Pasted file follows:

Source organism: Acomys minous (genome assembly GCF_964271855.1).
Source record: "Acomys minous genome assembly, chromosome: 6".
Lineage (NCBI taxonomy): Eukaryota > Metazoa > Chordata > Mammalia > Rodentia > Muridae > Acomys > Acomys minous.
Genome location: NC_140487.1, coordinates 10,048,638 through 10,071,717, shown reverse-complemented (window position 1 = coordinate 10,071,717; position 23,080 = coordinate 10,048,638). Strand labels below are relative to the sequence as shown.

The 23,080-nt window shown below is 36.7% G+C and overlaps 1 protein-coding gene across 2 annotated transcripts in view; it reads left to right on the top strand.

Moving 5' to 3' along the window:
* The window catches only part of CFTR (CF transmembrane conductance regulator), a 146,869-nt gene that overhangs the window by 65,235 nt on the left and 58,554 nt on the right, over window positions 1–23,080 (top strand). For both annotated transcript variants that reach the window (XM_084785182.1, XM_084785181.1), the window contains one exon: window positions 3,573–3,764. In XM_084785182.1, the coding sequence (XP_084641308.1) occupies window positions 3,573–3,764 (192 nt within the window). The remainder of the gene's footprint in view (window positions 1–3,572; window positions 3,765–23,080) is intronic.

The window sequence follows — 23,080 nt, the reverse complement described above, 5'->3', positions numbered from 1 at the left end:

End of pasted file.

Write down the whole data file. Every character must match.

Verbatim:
Source organism: Acomys minous (genome assembly GCF_964271855.1).
Source record: "Acomys minous genome assembly, chromosome: 6".
Lineage (NCBI taxonomy): Eukaryota > Metazoa > Chordata > Mammalia > Rodentia > Muridae > Acomys > Acomys minous.
Genome location: NC_140487.1, coordinates 10,048,638 through 10,071,717, shown reverse-complemented (window position 1 = coordinate 10,071,717; position 23,080 = coordinate 10,048,638). Strand labels below are relative to the sequence as shown.

The 23,080-nt window shown below is 36.7% G+C and overlaps 1 protein-coding gene across 2 annotated transcripts in view; it reads left to right on the top strand.

Moving 5' to 3' along the window:
* The window catches only part of CFTR (CF transmembrane conductance regulator), a 146,869-nt gene that overhangs the window by 65,235 nt on the left and 58,554 nt on the right, over window positions 1–23,080 (top strand). For both annotated transcript variants that reach the window (XM_084785182.1, XM_084785181.1), the window contains one exon: window positions 3,573–3,764. In XM_084785182.1, the coding sequence (XP_084641308.1) occupies window positions 3,573–3,764 (192 nt within the window). The remainder of the gene's footprint in view (window positions 1–3,572; window positions 3,765–23,080) is intronic.

The window sequence follows — 23,080 nt, the reverse complement described above, 5'->3', positions numbered from 1 at the left end: